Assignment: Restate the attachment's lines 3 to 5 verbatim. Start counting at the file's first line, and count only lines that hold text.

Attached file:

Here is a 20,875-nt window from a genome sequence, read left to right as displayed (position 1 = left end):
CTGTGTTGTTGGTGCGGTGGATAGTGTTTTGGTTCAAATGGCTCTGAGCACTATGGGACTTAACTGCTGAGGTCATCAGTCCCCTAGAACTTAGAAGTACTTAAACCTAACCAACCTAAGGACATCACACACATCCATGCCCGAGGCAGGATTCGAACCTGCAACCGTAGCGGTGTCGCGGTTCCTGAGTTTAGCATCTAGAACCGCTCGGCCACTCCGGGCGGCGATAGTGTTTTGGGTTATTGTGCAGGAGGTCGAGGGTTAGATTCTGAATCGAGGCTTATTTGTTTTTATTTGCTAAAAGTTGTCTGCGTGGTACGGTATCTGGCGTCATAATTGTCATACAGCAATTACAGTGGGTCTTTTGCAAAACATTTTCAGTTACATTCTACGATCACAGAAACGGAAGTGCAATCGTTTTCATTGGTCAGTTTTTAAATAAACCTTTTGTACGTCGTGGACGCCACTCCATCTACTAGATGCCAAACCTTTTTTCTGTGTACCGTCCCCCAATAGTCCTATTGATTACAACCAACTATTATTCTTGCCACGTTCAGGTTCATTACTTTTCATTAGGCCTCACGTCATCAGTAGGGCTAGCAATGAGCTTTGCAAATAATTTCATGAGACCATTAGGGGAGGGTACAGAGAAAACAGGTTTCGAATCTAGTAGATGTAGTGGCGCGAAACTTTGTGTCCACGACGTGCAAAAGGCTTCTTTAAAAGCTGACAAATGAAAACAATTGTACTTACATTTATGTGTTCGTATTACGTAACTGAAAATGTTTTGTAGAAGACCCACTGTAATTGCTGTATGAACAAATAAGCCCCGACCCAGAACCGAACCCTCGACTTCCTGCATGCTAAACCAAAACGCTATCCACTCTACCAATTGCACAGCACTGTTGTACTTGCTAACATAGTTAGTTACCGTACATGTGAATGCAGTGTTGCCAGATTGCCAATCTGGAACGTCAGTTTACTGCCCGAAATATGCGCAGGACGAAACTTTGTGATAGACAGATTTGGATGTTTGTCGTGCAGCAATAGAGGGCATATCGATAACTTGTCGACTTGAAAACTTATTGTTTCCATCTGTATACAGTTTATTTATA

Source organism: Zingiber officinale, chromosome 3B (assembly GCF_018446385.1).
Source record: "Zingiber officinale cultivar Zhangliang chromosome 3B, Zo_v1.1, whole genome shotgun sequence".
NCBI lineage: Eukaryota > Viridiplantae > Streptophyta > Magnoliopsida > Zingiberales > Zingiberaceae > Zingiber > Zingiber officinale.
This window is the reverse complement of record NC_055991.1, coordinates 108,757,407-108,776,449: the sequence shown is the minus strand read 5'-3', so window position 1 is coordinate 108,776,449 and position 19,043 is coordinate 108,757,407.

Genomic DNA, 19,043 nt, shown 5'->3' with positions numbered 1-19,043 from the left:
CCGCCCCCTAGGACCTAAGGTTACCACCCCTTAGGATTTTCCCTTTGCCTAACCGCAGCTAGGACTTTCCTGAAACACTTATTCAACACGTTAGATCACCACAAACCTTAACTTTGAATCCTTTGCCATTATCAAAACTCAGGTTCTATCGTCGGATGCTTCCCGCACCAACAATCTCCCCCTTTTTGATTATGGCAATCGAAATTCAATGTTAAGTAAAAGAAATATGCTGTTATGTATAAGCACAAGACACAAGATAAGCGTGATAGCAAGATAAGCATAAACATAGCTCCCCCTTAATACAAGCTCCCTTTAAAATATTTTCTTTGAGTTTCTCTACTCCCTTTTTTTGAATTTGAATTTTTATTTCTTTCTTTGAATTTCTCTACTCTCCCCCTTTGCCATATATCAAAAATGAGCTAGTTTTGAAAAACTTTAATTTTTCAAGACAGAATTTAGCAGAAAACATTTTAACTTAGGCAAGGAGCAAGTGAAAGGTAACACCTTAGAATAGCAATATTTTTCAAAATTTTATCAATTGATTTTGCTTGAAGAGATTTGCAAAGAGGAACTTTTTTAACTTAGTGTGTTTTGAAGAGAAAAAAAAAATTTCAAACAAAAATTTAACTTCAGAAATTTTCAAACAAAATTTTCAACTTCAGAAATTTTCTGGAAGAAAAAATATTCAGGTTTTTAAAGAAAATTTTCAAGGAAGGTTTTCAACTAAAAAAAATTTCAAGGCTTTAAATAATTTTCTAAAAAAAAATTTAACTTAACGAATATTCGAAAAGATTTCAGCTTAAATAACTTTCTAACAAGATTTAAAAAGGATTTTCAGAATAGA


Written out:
Source organism: Zingiber officinale, chromosome 3B (assembly GCF_018446385.1).
Source record: "Zingiber officinale cultivar Zhangliang chromosome 3B, Zo_v1.1, whole genome shotgun sequence".
NCBI lineage: Eukaryota > Viridiplantae > Streptophyta > Magnoliopsida > Zingiberales > Zingiberaceae > Zingiber > Zingiber officinale.